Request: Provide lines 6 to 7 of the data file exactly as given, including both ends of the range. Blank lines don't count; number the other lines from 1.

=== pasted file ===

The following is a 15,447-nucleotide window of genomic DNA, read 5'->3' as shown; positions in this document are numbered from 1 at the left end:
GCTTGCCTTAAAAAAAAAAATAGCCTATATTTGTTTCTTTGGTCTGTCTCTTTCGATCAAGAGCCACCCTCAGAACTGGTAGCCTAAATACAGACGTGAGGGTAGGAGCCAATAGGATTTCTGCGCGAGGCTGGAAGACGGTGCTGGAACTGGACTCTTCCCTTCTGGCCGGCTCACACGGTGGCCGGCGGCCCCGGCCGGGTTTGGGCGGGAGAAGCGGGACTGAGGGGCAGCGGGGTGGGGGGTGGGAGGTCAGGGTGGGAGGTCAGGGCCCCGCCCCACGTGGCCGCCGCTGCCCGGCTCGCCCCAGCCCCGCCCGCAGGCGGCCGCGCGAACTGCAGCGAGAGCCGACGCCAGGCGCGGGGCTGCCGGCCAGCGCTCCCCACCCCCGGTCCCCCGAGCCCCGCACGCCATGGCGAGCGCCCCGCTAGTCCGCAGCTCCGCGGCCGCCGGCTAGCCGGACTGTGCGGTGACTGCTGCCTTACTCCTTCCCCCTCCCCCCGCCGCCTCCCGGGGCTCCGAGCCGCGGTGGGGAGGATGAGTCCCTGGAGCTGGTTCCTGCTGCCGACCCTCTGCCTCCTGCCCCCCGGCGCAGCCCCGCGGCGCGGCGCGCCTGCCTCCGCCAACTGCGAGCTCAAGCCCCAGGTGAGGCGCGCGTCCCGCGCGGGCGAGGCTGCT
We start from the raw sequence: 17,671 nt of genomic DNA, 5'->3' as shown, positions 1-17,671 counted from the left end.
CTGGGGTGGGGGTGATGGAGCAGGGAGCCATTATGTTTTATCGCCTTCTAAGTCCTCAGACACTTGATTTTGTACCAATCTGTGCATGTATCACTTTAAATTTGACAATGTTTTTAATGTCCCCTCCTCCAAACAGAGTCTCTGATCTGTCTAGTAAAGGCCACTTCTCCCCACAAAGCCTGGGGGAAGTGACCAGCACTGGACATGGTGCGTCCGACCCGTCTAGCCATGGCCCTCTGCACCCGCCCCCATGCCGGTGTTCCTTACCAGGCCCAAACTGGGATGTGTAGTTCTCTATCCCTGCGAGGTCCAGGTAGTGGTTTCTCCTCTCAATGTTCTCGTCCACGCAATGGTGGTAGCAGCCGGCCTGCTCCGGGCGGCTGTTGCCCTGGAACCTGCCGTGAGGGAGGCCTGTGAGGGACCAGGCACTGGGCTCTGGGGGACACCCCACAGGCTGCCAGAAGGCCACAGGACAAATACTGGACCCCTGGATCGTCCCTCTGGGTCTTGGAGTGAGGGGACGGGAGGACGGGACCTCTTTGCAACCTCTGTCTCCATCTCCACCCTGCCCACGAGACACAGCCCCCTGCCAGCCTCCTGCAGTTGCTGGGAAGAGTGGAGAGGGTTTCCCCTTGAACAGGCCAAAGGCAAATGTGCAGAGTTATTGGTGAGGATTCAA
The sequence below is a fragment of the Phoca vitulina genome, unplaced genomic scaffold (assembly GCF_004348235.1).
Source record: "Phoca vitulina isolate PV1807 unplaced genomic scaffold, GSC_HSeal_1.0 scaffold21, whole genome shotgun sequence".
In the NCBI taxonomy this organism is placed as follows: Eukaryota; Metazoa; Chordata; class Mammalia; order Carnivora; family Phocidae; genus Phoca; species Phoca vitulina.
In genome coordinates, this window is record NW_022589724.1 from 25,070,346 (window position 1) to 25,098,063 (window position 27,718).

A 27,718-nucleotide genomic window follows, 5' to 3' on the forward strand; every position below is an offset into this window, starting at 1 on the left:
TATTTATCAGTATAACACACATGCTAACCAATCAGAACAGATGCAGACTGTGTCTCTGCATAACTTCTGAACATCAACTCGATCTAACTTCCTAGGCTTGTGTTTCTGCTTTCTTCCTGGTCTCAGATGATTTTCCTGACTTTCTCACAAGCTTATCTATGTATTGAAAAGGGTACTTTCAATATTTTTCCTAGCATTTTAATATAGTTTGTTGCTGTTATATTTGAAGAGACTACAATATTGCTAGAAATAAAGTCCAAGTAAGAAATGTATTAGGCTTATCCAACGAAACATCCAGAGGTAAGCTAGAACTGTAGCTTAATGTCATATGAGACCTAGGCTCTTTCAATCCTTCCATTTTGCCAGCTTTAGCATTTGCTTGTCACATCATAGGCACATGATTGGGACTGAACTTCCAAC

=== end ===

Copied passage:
Source record: "Phoca vitulina isolate PV1807 unplaced genomic scaffold, GSC_HSeal_1.0 scaffold21, whole genome shotgun sequence".
In the NCBI taxonomy this organism is placed as follows: Eukaryota; Metazoa; Chordata; class Mammalia; order Carnivora; family Phocidae; genus Phoca; species Phoca vitulina.